Earthsea Miniseries:

A Reply to Some Statements Made by the Film-Makers of the
Earthsea Miniseries Before it was Shown

"Miss Le Guin was not involved in the development of the material or the making of the film, but we've been very, very honest to the books," explains director Rob Lieberman. "We've tried to capture all the levels of spiritualism, emotional content and metaphorical messages. Throughout the whole piece, I saw it as having a great duality of spirituality versus paganism and wizardry, male and female duality. The final moments of the film culminate in the union of all that and represent two different belief systems in this world, and that's what Ursula intended to make a statement about. The only thing that saves this Earthsea universe is the union of those two beliefs."

Sci Fi Magazine
December 2004

I've tried very hard to keep from saying anything at all about this production, being well aware that movies must differ in many ways from the books they're based on, and feeling that I really had no business talking about it, since I was not included in planning it and was given no part in discussions or decisions.

That makes it particularly galling of the director to put words in my mouth.

Mr Lieberman has every right to say what his intentions were in making the film he directed, called "Earthsea." He has no right at all to state what I intended in writing the Earthsea books.

Had "Miss Le Guin" been honestly asked to be involved in the planning of the film, she might have discussed with the film-makers what the books are about.

When I tried to suggest the unwisdom of making radical changes to characters, events, and relationships which have been familiar to hundreds of thousands of readers all over the world for over thirty years, I was sent a copy of the script and informed that production was already under way.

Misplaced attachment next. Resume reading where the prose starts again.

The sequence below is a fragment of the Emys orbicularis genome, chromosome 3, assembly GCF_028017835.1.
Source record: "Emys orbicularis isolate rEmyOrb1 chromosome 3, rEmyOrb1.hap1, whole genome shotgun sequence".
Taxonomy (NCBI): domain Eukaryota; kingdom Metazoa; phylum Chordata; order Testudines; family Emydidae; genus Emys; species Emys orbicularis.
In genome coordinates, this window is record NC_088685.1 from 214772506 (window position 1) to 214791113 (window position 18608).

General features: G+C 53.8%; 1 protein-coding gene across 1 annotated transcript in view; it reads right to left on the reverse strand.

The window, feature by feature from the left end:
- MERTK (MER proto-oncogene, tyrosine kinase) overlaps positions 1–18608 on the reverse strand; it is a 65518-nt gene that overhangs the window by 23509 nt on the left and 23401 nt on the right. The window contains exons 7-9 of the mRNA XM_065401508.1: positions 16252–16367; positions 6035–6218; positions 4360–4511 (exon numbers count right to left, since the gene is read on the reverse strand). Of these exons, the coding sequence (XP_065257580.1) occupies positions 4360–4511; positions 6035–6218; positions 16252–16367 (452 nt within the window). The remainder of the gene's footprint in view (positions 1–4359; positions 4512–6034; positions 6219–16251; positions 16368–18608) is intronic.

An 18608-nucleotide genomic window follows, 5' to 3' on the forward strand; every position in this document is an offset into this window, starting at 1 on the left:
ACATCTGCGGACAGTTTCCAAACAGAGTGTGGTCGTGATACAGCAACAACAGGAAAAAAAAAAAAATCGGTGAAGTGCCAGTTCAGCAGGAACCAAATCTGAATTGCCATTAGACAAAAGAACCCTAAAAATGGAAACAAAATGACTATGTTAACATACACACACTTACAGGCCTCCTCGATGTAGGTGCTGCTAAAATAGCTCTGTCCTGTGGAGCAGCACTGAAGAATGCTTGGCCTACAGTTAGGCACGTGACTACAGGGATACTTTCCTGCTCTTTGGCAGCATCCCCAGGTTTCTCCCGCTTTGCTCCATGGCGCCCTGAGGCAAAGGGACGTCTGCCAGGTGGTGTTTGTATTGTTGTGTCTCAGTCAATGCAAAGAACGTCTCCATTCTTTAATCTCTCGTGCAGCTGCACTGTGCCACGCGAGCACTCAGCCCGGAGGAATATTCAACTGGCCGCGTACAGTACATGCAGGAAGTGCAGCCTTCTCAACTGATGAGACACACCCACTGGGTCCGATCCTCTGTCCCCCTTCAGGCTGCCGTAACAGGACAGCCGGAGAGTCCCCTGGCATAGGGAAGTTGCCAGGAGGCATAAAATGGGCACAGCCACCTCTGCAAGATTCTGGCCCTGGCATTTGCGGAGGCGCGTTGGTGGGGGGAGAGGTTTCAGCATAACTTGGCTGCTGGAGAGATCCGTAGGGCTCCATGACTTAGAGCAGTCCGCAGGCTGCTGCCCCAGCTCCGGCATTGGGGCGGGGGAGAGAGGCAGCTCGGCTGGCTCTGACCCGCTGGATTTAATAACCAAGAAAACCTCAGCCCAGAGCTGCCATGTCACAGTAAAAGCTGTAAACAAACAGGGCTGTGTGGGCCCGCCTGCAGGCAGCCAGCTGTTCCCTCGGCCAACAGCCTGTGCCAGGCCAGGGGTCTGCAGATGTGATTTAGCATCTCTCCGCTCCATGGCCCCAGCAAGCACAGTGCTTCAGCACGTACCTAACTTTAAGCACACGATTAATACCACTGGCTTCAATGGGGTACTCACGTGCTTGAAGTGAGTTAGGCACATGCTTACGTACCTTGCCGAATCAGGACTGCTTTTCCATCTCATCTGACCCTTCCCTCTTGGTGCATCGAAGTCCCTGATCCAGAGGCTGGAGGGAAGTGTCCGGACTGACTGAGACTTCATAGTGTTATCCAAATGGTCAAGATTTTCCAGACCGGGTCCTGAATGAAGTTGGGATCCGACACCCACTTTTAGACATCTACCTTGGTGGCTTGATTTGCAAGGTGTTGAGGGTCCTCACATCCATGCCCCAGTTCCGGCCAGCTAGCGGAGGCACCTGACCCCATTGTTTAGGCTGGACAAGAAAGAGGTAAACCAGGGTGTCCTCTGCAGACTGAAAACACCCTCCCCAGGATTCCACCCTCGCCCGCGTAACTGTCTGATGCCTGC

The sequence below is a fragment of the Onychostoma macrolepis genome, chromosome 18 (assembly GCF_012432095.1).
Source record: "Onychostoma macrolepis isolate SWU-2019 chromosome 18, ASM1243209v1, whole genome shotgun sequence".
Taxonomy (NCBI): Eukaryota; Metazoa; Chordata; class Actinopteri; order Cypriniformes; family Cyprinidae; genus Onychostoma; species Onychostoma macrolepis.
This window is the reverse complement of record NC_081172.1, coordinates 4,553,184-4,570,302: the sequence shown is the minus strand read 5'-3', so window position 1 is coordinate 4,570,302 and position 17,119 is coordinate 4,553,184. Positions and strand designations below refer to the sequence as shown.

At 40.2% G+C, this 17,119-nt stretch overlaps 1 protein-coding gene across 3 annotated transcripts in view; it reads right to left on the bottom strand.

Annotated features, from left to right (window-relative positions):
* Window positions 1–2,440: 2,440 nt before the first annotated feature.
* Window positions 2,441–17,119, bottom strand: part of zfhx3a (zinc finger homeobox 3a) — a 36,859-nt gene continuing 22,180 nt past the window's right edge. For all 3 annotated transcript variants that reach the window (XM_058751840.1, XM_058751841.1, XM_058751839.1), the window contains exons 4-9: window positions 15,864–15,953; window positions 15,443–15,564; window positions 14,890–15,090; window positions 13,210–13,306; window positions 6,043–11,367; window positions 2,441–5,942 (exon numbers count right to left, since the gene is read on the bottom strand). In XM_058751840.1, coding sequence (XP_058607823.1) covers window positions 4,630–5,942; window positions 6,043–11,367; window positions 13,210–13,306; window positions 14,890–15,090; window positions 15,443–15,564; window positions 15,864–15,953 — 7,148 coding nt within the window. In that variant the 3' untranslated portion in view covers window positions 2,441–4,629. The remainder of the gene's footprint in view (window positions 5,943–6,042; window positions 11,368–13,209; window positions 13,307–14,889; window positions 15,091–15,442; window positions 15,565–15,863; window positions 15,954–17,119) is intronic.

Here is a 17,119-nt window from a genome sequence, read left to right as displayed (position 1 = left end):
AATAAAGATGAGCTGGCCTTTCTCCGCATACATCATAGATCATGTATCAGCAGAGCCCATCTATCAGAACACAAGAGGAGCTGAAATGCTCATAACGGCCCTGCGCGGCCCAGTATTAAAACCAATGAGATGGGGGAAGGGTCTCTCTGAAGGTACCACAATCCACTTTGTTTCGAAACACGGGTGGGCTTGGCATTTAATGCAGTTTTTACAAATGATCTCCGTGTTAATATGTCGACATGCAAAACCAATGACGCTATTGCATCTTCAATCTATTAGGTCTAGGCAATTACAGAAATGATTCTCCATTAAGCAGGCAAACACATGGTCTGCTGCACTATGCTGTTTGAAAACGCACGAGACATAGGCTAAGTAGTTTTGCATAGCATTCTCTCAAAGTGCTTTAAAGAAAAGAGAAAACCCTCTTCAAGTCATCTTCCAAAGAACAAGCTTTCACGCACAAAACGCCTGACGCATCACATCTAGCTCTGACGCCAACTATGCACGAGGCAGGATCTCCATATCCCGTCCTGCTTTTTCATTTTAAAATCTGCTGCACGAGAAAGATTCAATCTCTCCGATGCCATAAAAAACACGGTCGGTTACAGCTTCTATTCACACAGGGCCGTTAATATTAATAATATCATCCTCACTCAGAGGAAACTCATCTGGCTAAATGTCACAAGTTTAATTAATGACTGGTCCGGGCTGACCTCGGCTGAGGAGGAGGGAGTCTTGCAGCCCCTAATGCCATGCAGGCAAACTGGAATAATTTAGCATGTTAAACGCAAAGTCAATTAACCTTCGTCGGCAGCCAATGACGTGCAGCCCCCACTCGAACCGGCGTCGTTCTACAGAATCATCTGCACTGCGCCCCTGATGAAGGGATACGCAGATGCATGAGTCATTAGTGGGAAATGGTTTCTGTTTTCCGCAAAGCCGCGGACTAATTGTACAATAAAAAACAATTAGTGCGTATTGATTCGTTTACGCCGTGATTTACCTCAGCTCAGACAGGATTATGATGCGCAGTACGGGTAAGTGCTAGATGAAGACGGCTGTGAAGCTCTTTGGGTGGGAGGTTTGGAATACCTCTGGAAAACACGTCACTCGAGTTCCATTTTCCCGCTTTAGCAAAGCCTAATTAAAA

So, for the record: there is no statement in the books, nor did I ever intend to make a statement, about "the union of two belief systems." There's nothing at all about the "duality of spirituality and paganism," whatever that means, either.

Earlier in the article, Robert Halmi is quoted as saying that Earthsea "has people who believe and people who do not believe." I can only admire Mr Halmi's imagination, but I wish he'd left mine alone.

In the books, the wizardry of the Archipelago and the ritualism of the Kargs are opposed and united, like the yang and yin. The rejoining of the broken arm-ring is a symbol of the restoration of an unresting, active balance, offering a risky chance of peace.

This has absolutely nothing to do with "people who believe and people who do not believe." That terrible division into Believers and Unbelievers (itself a matter not of reason but of belief) is one which bedevils Christianity and Islam and drives their wars.

But the wizards of Earthsea would look on such wars as madness, and the dragons of Earthsea would laugh at them and fly away...

Toto, something tells me Earthsea isn't Iraq.

I wonder if the people who made the film of The Lord of the Rings had ended it with Frodo putting on the Ring and ruling happily ever after, and then claimed that that was what Tolkien "intended..." would people think they'd been "very, very honest to the books"?

Ursula K. Le Guin
13 November 2004

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Updated Sunday July 13 2008